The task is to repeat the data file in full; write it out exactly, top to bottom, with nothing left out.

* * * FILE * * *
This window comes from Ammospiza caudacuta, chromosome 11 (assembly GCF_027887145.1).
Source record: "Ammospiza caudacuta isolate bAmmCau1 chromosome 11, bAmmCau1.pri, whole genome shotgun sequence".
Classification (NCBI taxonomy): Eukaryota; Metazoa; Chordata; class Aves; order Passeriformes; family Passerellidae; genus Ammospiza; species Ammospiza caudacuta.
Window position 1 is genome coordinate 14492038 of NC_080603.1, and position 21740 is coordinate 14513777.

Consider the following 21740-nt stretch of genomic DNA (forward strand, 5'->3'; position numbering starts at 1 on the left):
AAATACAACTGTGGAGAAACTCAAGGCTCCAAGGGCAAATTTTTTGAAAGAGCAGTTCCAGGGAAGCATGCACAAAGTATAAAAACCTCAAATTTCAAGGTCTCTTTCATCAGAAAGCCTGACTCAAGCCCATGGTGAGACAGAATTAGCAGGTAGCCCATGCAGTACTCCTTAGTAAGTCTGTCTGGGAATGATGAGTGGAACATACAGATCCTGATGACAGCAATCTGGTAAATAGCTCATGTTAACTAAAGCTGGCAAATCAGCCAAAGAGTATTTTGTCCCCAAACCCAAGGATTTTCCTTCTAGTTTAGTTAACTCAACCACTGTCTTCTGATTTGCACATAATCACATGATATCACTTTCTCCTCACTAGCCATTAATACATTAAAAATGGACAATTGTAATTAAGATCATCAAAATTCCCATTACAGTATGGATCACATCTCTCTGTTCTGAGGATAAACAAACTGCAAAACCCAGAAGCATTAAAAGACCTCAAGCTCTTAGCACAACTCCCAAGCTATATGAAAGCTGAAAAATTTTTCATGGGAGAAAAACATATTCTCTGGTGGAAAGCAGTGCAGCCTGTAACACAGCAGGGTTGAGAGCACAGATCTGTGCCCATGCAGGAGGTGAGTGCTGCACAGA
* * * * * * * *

This window comes from Ammospiza caudacuta, chromosome 11 (assembly GCF_027887145.1).
Source record: "Ammospiza caudacuta isolate bAmmCau1 chromosome 11, bAmmCau1.pri, whole genome shotgun sequence".
Classification (NCBI taxonomy): Eukaryota; Metazoa; Chordata; class Aves; order Passeriformes; family Passerellidae; genus Ammospiza; species Ammospiza caudacuta.
Window position 1 is genome coordinate 14492038 of NC_080603.1, and position 21740 is coordinate 14513777.

Consider the following 21740-nt stretch of genomic DNA (forward strand, 5'->3'; position numbering starts at 1 on the left):
AAATACAACTGTGGAGAAACTCAAGGCTCCAAGGGCAAATTTTTTGAAAGAGCAGTTCCAGGGAAGCATGCACAAAGTATAAAAACCTCAAATTTCAAGGTCTCTTTCATCAGAAAGCCTGACTCAAGCCCATGGTGAGACAGAATTAGCAGGTAGCCCATGCAGTACTCCTTAGTAAGTCTGTCTGGGAATGATGAGTGGAACATACAGATCCTGATGACAGCAATCTGGTAAATAGCTCATGTTAACTAAAGCTGGCAAATCAGCCAAAGAGTATTTTGTCCCCAAACCCAAGGATTTTCCTTCTAGTTTAGTTAACTCAACCACTGTCTTCTGATTTGCACATAATCACATGATATCACTTTCTCCTCACTAGCCATTAATACATTAAAAATGGACAATTGTAATTAAGATCATCAAAATTCCCATTACAGTATGGATCACATCTCTCTGTTCTGAGGATAAACAAACTGCAAAACCCAGAAGCATTAAAAGACCTCAAGCTCTTAGCACAACTCCCAAGCTATATGAAAGCTGAAAAATTTTTCATGGGAGAAAAACATATTCTCTGGTGGAAAGCAGTGCAGCCTGTAACACAGCAGGGTTGAGAGCACAGATCTGTGCCCATGCAGGAGGTGAGTGCTGCACAGA